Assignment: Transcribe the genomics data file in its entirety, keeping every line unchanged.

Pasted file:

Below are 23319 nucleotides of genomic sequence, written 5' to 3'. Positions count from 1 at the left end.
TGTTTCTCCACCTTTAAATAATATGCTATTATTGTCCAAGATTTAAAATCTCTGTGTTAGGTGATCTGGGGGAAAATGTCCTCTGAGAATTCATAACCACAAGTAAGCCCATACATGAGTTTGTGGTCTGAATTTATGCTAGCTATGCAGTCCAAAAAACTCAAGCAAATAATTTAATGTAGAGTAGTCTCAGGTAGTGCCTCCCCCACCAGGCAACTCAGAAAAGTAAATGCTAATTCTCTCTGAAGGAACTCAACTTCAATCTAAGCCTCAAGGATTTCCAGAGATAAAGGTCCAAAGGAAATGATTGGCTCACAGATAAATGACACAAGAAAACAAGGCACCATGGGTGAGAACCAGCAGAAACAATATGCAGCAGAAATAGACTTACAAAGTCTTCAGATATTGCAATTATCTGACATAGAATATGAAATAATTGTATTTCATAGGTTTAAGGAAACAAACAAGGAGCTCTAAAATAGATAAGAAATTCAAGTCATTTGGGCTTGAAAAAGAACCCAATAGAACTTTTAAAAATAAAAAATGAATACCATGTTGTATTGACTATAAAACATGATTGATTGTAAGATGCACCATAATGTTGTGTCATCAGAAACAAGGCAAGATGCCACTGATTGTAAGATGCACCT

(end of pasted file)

Below are 23319 nucleotides of genomic sequence, written 5' to 3'. Positions count from 1 at the left end.
TGTTTCTCCACCTTTAAATAATATGCTATTATTGTCCAAGATTTAAAATCTCTGTGTTAGGTGATCTGGGGGAAAATGTCCTCTGAGAATTCATAACCACAAGTAAGCCCATACATGAGTTTGTGGTCTGAATTTATGCTAGCTATGCAGTCCAAAAAACTCAAGCAAATAATTTAATGTAGAGTAGTCTCAGGTAGTGCCTCCCCCACCAGGCAACTCAGAAAAGTAAATGCTAATTCTCTCTGAAGGAACTCAACTTCAATCTAAGCCTCAAGGATTTCCAGAGATAAAGGTCCAAAGGAAATGATTGGCTCACAGATAAATGACACAAGAAAACAAGGCACCATGGGTGAGAACCAGCAGAAACAATATGCAGCAGAAATAGACTTACAAAGTCTTCAGATATTGCAATTATCTGACATAGAATATGAAATAATTGTATTTCATAGGTTTAAGGAAACAAACAAGGAGCTCTAAAATAGATAAGAAATTCAAGTCATTTGGGCTTGAAAAAGAACCCAATAGAACTTTTAAAAATAAAAAATGAATACCATGTTGTATTGACTATAAAACATGATTGATTGTAAGATGCACCATAATGTTGTGTCATCAGAAACAAGGCAAGATGCCACTGATTGTAAGATGCACCT